<<Allergy details>>
Social history

Patient name: <Full name>

GPMP (MBS Item 721, Diabetes)
Patient problems /needs/relevant conditions Goals – changes to be achieved Required treatments and services including patient actions Arrangements for treatments/services (when, who, contact details)
1. General
Patient’s understanding of diabetes and self-management Patient to have a clear understanding of diabetes and patient’s role in managing the condition Patient education GP/nurse/dabetes educator
  Patient to understand the role of self-monitoring of glucose if this is required Patient education GP/nurse/diabetes educator
2. Lifestyle
Nutrition Normal healthy eating
If concerns regarding cardiovascular risk, advise Mediterranean diet
Patient education
OR
As per Lifescripts action plan
GP to monitor
Dietitian
Weight/BMI Your target:___
Therapeutic goal is 5–10% loss for people overweight and obese with type 2 diabetes
With BMI >35 and comorbidities or BMI >40, greater weight loss measures should be considered
Monitor
Review 6 monthly
OR
As per Lifescripts action plan 
Patient to monitor
GP/nurse to review
Dietitian when appropriate
Physical activity Your target:___
At least 30 minutes of moderate physical activity on most if not all days of the week (total ≥150 minutes/week)
Patient exercise routine
OR
As per Lifescripts action plan
GP/exercise physiologist
Patient to implement
Smoking Complete cessation Smoking cessation strategy:Consider:
- quit
- medication
OR
As per Lifescripts action plan
Patient to manage
GP to monitor
Alcohol intake Your target:
<___ standard drinks/dayHealthy:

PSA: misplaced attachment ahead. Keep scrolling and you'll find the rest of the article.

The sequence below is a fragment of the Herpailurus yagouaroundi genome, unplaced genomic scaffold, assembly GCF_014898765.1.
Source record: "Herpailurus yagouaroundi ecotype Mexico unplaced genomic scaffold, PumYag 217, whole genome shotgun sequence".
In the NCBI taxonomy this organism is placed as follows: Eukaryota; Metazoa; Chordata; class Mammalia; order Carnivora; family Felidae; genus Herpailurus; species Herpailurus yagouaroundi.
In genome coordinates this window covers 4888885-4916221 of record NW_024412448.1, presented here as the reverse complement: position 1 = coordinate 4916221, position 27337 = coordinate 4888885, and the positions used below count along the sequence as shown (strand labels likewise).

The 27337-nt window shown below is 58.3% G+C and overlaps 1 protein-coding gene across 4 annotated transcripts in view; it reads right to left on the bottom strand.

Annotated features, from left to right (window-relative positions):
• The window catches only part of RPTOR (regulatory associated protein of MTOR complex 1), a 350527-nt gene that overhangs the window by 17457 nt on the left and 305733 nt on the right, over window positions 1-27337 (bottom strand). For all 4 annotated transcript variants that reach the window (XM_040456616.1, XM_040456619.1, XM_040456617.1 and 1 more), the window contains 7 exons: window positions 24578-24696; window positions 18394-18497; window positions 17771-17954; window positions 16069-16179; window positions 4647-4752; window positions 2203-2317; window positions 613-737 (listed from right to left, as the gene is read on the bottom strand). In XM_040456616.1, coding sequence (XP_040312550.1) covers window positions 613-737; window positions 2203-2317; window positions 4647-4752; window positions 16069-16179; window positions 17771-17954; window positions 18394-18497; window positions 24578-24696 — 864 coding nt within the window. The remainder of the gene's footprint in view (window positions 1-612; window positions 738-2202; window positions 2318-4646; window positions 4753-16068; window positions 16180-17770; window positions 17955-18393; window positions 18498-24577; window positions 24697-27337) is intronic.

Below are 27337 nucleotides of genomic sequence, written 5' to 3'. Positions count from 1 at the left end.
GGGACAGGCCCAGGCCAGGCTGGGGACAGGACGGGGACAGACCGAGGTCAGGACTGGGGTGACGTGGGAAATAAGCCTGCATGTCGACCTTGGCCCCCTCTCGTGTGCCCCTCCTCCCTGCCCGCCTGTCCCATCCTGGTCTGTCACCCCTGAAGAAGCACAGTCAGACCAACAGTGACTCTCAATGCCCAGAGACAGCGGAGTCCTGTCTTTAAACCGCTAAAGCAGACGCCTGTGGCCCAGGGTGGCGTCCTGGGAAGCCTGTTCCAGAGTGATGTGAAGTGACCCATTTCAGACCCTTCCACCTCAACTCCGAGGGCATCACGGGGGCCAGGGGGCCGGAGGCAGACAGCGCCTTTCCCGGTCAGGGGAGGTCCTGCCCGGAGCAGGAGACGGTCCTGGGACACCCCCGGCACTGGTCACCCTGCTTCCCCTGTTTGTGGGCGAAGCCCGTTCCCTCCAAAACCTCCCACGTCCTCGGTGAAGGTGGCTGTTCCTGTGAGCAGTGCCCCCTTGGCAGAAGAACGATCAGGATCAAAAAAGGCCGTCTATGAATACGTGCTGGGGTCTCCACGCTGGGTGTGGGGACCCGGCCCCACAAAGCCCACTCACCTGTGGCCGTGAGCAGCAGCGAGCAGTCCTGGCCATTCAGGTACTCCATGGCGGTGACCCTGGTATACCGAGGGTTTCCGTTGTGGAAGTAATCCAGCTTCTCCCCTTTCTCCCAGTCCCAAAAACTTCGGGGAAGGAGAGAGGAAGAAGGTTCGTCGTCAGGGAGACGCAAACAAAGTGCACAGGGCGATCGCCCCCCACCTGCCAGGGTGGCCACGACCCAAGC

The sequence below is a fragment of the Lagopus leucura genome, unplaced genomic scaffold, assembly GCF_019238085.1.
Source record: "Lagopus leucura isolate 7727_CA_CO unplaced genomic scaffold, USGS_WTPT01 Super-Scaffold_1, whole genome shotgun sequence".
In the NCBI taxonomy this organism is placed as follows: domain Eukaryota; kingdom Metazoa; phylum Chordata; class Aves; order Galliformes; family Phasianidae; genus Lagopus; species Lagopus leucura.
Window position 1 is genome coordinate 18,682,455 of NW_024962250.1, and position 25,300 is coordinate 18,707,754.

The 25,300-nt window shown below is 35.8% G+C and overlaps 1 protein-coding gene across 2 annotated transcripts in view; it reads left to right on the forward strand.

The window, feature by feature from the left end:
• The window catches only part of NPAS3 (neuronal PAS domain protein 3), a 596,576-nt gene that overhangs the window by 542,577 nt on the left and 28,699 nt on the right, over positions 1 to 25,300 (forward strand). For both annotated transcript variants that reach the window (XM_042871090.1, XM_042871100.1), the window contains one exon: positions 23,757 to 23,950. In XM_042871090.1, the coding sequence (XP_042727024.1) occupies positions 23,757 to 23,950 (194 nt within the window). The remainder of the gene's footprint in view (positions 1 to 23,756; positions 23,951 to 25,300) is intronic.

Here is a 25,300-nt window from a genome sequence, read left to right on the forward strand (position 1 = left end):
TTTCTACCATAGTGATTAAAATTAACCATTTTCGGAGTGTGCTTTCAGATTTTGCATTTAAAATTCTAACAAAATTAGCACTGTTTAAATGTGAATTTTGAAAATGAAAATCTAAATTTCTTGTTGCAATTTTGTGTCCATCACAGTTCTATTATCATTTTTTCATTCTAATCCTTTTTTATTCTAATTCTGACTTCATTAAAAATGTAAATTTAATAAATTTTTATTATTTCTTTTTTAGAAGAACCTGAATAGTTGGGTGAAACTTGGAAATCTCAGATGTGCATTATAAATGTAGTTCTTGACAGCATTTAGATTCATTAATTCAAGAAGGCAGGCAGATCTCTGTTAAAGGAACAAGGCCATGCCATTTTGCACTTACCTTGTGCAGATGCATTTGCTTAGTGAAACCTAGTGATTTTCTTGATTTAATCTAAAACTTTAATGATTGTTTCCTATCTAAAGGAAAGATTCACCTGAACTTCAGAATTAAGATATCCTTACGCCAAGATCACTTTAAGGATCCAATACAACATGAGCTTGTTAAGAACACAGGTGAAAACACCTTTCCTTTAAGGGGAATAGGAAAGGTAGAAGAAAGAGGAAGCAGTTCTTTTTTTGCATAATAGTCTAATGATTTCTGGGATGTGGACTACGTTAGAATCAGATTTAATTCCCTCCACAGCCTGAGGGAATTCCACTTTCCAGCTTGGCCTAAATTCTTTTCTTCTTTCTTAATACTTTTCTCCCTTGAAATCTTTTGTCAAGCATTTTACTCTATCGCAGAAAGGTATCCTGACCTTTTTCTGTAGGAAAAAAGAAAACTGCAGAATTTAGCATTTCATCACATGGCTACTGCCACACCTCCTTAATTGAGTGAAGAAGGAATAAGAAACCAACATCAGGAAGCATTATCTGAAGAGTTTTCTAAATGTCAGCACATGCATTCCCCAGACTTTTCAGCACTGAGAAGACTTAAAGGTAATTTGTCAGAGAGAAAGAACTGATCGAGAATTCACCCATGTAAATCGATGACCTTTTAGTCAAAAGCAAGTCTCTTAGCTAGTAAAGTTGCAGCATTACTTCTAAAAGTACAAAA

≤2 standard drinks/day (adults)
Reduce alcohol intake
Patient education
OR
As per Lifescripts action plan
Patient to manage
GP to monitor
3. Biomedical
Cardiovascular risk calculation      
Cholesterol/lipids Cholesterol level to accepted national target Initiation of pharmacotherapy is dependent on the assessment of absolute cardiovascular risk (Australian absolute CVD risk calculator). This requires using multiple risk factors, which is considered more accurate than the use of individual parameters
Once therapy is initiated the specified targets apply; however, these targets are somewhat arbitrary and should be used as a guide to treatment, and not as a mandatory requirement
Check every 6 months
GP
BP BP to accepted national target GP/nurse
HbA1c Your target: <___
Healthy:
≤53 mmol/mol (range 48–58 mmol/mol)
≤7% (range 6.5–7.5%)
Needs individualisation according to patient circumstances
Check every 3–6 months or as advised by your GP
GP/nurse
Blood glucose level Healthy:<6–8 mmol/L fasting
SMBG on an ongoing basis should be available to those people with diabetes using insulin, with haemoglobinopathies, pregnancy or other conditions where data on glycaemic patterns is required
Routine SMBG in low-risk patients who are using oral glucose-lowering drugs (with the exception of sulphonylureas) is not recommended
Monitoring dependent on individual circumstances Patient
GP/nurse
Diabetes educator when required
4. Medication   
Medication review Targeted and careful use of medications to maximise benefit and minimise side effects Patient education
Review medications
GP to review and provide education
Pharmacist when required
Vaccinations Influenza
Pneumococcal and dTPa vaccine
Annually
At appropriate intervals
GP/nurse
5. Complications of diabetes